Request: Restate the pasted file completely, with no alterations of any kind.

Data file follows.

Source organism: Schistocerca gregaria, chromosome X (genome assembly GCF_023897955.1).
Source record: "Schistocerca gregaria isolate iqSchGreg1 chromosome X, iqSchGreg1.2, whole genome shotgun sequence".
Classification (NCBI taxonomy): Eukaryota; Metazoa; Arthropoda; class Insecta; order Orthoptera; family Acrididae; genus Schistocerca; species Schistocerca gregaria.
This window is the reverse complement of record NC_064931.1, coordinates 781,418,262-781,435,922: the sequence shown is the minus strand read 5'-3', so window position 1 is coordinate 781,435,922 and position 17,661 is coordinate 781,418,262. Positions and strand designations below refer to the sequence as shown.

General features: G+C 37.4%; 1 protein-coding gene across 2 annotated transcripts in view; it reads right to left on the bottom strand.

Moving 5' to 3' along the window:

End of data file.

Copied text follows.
Source organism: Schistocerca gregaria, chromosome X (genome assembly GCF_023897955.1).
Source record: "Schistocerca gregaria isolate iqSchGreg1 chromosome X, iqSchGreg1.2, whole genome shotgun sequence".
Classification (NCBI taxonomy): Eukaryota; Metazoa; Arthropoda; class Insecta; order Orthoptera; family Acrididae; genus Schistocerca; species Schistocerca gregaria.
This window is the reverse complement of record NC_064931.1, coordinates 781,418,262-781,435,922: the sequence shown is the minus strand read 5'-3', so window position 1 is coordinate 781,435,922 and position 17,661 is coordinate 781,418,262. Positions and strand designations below refer to the sequence as shown.

General features: G+C 37.4%; 1 protein-coding gene across 2 annotated transcripts in view; it reads right to left on the bottom strand.

Moving 5' to 3' along the window: